I’m always very curious about new winemakers, I like to understand their idea of wine, if it’s in accord with mine, but above all their style, which is a very important feature to me.

What’s your favorite wine region in the world – other than your own?

Barolo.

What’s the best wine you’ve ever tasted? The most interesting?

Barolo Riserva Giuseppe Mascarelo, a wine that you definitely can’t forget.

What’s the oldest bottle in your cellar? The most expensive?

The oldest and most expensive bottle is Amarone Bertani vintage 1964, a present for my wife, that I hope to open soon!

What’s open in your kitchen right now?

Verdicchio Podium 2010, Garofoli. A classic super Italian wine.

If you had to pick one red and one white to drink for the next month with every dinner, what would you choose?

Since it’s summer, I would go for a white wine from Alto Adige, it could be a Sauvignon or a Pinot Bianco only vinified in steel. About red, lately I’m attracted by Sicilian wines from Etna, made with Nerello Mascalese grapes, mineral and not too concentrated.

Is beer ever better than wine?

I drink beer in summer, I love craft beers from small producers but I never have the same feelings that I have with wine.

How do you spend your days off?

Unfortunately I don’t have many days off, I often travel for business. When I’m at home, I like to read especially history books or about political background.

What would people be surprised to know about you?

They could be surprised if I decide to leave my job, but I’ll never do it because it is my life.

If you weren’t making wine for a living, what would you be doing?

I really don’t know, this has always been my job, I never did anything different.

How do you define success?​​

I believe that success is the result or the recognition of your work, research, dedication, it’s something that has to improve your life without upsetting your balance.

Winemaker Interview: Anthony Walkenhorst

Anthony Walkenhorst

As our regular readers know, we frequently pose a series of questions to a winemaker to probe their winemaking philosophy and to gain insight into how they became who they are. After a long hiatus, this week, we are featuring Anthony Walkenhorst, the chief winemaker at Kim Crawford Wines.

It is hard to name a more well-recognized New Zealand Sauvignon Blanc than Kim Crawford’s. But Kim Crawford’s history isn’t long. Founded in 1996, Kim Crawford quickly expanded, exporting its wines to the United States within just two years, and becoming the recognized brand within a decade. In addition to Sauvignon Blanc, Kim Crawford also produced Chardonnay, Pinot Gris, Pinot Noir, and Rose. It has just launched a reserve bottling of Sauvignon Blanc.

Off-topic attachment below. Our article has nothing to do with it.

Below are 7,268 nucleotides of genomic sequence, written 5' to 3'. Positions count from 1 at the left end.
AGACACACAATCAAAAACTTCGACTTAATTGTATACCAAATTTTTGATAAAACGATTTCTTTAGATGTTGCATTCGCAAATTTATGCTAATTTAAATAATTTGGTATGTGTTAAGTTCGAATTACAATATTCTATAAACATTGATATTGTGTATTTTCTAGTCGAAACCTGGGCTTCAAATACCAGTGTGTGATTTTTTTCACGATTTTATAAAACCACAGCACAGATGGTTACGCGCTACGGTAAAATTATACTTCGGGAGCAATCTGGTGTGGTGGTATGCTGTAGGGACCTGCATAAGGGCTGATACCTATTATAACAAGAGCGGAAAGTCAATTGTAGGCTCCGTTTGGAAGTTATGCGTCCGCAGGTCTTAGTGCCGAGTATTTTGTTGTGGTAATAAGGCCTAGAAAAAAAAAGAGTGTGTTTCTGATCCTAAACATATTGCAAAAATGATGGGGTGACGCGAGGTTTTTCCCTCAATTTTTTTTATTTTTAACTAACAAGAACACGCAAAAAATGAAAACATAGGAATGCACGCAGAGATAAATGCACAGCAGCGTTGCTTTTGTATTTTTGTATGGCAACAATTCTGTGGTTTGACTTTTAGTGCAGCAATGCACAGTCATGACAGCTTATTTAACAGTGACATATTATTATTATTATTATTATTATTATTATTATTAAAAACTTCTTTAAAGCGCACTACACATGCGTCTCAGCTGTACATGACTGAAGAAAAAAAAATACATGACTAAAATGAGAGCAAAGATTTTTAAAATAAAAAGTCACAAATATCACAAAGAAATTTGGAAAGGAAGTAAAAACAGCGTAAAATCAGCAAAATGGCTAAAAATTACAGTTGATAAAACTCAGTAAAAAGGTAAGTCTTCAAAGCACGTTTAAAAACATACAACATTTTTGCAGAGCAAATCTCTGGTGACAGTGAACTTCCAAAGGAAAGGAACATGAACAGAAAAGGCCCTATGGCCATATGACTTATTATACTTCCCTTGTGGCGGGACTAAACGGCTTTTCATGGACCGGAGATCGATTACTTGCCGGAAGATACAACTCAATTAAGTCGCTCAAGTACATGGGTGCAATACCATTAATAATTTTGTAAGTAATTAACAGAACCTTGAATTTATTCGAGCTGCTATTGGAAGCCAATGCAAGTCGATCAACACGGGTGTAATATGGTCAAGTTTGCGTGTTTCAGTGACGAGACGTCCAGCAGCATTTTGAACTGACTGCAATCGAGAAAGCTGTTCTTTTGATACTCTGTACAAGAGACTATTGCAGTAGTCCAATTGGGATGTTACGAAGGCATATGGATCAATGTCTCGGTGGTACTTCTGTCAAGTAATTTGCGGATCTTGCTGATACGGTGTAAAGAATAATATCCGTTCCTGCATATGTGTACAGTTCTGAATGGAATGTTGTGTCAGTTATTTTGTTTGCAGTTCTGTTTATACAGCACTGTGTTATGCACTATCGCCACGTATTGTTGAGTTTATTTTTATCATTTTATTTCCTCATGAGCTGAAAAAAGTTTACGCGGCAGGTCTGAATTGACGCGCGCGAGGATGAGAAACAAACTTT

Anthony joined Kim Crawford as an assistant winemaker in 2005, after graduating with a degree in agricultural science from the University of Adelaide in Southern Australia, and working harvests around the world. Initially at Kim Crawford, Anthony worked alongside the founding winemaker Kim Crawford and focused his efforts on the reds. Then, in 2010, Anthony became the chief winemaker

Check out the interview below the fold!

Where were you born and raised?

I was born and raised in Melbourne, Australia – however, I’ve now lived in New Zealand for over a decade, starting and raising my family here, and it truly feels like home.

When and how did you get into wine?

When I was 16, I did some work experience at a small Pinot Noir winery in the Yarra Valley. The head winemaker was a Master of Wine and we did blind tastings during lunch every day, which really opened my eyes to the world of wine. From then on I was hooked!

What has been your career path to where you are?

I grew up in Australia and became interested in winemaking early in life. This passion inspired me to earn a First-Class Honors Bachelor of Agricultural Science from the University of Adelaide, South Australia. From there, I had the opportunity to work harvests in the Barossa Valley, Napa Valley, and Ontario, Canada. I joined the Kim Crawford team in 2005 as an assistant winemaker primarily for red wines, working and learning alongside then winemakers Kim Crawford and Matt Large. They were true mentors during this time period, always pushing me and our winemaking team to try new things and strive for the ultimate quality. Now, I oversee every aspect of Kim Crawford winemaking across red and white varietals, and feel incredibly proud to continue the brand’s innovative spirit.